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How We Make Impact?

Showing impact of our work:  it is not straightforward for us to collect qualitative data from beneficiaries directly.

As part of our drop-in work, we map connections with people by visit, by postcode and by frequency and nature of visit.

We demonstrate best our impact through case studies – e.g., case studies of young people who have accessed our services and we have seen improvement in their performance at school, have comments from parents/ and or schools, seen an increase in motivation / aspiration and have evidence of appreciation of input.

We have trialled recently some softer measures which indicate benefit traditionally used by charities to evidence their impact which looks at perceived benefit to well being in terms which matches a Western viewpoint using such questions as:  quote questions.

Case study – using majority culture impact questionnaire

With two isolated women (single, age bracket 55-60, new users to our service – recently not working due to increased lack of mobility following illness / repeated operations) who have walked under a mile  to access services and were looking for economic support with input to provision in their flats, a bilingual support worker gently asked them if they would consider answering a questionnaire which would be used to measure the output of our services.  They were advised that they might consider the questions invasive.

Both are of an age which they consider to be old (within their home culture) within which they consider their life to be past and themselves to be old and not needing any longer to ‘push themselves to take an active part in life’.  This attitude springs from the different culture and can be challenged gently but definitely impacts on mental attitudes to recovery from operations that in the host population are seen to be ‘routine’ and can be recovered from. This attitude is seen by our workers to impact negatively on people’s attitudes (refusing to eat well/sensibly; exercise; work; engagement in social activities; withdrawal).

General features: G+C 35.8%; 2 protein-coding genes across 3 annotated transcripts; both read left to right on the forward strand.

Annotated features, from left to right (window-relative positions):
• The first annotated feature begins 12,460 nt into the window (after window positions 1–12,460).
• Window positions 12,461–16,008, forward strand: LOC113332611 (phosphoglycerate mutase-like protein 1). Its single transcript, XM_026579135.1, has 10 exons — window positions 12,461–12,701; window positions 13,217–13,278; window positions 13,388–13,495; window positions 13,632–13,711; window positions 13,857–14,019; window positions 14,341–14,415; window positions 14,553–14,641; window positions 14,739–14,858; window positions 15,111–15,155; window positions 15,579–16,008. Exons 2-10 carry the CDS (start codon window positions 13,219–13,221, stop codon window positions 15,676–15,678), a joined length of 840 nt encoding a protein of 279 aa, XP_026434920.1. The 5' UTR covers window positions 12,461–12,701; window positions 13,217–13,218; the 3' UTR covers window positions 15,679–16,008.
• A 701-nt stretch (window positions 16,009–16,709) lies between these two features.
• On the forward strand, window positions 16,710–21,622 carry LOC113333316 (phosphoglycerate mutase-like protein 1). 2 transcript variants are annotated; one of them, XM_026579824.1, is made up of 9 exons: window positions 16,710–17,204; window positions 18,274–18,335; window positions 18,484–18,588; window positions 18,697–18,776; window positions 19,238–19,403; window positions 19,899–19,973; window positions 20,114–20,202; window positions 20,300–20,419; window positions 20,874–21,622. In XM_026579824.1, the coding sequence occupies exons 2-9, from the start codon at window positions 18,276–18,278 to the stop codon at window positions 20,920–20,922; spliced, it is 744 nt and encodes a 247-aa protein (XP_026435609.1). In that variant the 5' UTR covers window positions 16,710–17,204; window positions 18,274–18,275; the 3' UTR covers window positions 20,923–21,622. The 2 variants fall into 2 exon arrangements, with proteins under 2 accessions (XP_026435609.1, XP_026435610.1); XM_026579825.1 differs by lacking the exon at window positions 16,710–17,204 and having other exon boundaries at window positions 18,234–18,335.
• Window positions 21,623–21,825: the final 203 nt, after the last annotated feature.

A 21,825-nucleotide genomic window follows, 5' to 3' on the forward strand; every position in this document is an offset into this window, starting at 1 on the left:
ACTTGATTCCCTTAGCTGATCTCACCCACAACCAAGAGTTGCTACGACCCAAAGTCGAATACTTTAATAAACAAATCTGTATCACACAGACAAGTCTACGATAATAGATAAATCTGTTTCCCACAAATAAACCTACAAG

Both responded to the questions as having no relevance to them or their situation:  their perception was that these questions were suggesting that they could not cope with their lives (as Muslims their perception is that the condition of their lives is ordered by God, and they should submit to that) and traditionally acknowledging levels of stress or distress not only compromises their religious tenets but challenges traditionally held beliefs concerning mental health.  One lady repeatedly said: “I have pain but that is what makes life difficult nothing else.  I can cope with pain.”


R (9 years) arrived in the UK in 20xx direct from Somalia with his sister (8 years) and his Mum. It seems that contact was made with SOCOPA through a relative whose children had benefited from our input previously.

Traumatised R, removed from all he has known, soon became aware that his younger sister was picking up English quicker; her easy smile and outgoing nature meant that there were always kids around her willing to help. For him, a troubled face dominated his nature: he had to take the responsibilities of a man; his mum was alone. He found others difficult to understand and couldn’t get his points across; he turned in on himself and only used his face or gestures to communicate.

Covid 19 brought about lockdowns: R and his sister were thrown back into a Somali-language-only-world with confusing English instructions from school until SOCOPA put 1:2 lessons via video streaming in place weekly.